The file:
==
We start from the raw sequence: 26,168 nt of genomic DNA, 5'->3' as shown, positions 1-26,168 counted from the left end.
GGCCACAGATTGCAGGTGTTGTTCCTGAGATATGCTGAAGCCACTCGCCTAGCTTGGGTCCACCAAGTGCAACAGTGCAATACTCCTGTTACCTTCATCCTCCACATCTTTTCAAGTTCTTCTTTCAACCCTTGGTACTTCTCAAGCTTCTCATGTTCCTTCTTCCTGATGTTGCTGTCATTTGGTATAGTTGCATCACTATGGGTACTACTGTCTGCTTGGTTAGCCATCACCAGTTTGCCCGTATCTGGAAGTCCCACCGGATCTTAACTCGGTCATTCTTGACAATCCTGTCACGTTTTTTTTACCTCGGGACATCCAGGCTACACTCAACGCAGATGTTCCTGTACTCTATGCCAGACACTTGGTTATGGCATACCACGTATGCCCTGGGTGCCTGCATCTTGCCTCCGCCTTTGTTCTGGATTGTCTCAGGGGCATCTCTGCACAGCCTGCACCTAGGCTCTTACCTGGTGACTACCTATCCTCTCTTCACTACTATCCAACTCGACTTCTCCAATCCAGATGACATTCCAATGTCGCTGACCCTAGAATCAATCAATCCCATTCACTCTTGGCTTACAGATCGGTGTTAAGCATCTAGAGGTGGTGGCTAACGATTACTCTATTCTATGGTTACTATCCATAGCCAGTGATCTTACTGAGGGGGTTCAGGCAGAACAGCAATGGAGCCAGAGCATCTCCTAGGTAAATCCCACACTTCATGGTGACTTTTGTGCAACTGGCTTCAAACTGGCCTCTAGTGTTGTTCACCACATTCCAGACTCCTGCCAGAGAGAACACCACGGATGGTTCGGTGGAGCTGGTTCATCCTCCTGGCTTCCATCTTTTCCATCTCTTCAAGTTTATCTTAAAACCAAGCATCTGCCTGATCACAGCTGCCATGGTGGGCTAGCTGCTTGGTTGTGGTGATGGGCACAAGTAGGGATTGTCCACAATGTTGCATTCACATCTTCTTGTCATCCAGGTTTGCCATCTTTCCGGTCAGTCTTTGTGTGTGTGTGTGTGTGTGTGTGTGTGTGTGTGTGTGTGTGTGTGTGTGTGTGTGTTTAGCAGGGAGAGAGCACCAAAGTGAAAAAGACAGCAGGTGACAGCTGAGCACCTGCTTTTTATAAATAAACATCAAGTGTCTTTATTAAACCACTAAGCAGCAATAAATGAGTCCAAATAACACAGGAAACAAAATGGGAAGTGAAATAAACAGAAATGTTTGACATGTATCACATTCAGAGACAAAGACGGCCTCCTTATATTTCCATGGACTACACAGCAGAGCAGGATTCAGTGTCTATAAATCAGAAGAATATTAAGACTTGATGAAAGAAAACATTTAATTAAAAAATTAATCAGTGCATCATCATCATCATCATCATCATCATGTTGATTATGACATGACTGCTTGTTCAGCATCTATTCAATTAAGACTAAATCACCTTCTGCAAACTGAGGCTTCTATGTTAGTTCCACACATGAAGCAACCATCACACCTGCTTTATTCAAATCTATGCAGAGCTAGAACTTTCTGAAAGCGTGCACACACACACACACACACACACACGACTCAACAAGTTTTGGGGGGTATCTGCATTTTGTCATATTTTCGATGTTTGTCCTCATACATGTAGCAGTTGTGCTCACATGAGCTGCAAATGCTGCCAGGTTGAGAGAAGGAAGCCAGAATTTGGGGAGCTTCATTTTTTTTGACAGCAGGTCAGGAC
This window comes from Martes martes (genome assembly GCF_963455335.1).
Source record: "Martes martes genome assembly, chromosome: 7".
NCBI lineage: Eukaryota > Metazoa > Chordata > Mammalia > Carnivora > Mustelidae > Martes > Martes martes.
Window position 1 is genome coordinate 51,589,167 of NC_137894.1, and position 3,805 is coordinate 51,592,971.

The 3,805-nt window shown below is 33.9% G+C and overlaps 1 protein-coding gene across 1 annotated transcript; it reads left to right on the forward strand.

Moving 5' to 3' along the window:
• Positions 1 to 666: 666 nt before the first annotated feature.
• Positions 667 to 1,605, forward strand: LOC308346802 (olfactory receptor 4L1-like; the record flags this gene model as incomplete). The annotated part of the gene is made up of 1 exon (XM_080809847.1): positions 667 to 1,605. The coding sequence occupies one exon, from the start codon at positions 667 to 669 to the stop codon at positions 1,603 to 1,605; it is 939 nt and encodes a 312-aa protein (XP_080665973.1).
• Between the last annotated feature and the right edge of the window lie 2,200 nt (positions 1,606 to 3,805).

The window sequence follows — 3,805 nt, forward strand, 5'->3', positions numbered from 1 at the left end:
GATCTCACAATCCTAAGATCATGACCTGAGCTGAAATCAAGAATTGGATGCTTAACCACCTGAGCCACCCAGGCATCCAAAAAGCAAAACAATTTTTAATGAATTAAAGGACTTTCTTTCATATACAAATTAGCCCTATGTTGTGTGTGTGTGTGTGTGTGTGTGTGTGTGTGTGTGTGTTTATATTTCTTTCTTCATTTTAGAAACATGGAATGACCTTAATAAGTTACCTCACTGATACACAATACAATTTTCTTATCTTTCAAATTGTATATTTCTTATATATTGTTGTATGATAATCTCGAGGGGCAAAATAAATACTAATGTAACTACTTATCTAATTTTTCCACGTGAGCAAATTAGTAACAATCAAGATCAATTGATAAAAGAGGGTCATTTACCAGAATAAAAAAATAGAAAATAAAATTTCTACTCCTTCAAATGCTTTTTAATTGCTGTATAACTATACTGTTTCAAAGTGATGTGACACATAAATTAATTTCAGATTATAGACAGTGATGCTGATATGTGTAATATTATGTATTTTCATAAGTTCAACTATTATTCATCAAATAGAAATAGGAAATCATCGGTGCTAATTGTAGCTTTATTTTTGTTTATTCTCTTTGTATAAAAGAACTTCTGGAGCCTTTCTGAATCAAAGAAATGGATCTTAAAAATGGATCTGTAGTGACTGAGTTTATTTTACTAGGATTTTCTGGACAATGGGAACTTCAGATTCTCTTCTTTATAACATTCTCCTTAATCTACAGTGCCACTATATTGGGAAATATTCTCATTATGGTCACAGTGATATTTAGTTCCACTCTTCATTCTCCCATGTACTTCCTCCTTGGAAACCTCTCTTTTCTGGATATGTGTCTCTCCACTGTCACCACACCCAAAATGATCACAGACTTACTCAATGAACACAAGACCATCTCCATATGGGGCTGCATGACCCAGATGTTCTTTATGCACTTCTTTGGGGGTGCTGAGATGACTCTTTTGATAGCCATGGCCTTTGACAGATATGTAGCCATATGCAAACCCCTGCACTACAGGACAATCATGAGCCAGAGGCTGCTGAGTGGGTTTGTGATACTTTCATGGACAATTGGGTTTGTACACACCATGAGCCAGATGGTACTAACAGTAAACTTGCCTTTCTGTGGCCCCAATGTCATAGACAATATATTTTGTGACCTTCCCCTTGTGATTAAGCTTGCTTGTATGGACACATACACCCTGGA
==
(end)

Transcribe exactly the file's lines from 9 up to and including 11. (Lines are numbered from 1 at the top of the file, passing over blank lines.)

• Positions 1 to 666: 666 nt before the first annotated feature.
• Positions 667 to 1,605, forward strand: LOC308346802 (olfactory receptor 4L1-like; the record flags this gene model as incomplete). The annotated part of the gene is made up of 1 exon (XM_080809847.1): positions 667 to 1,605. The coding sequence occupies one exon, from the start codon at positions 667 to 669 to the stop codon at positions 1,603 to 1,605; it is 939 nt and encodes a 312-aa protein (XP_080665973.1).
• Between the last annotated feature and the right edge of the window lie 2,200 nt (positions 1,606 to 3,805).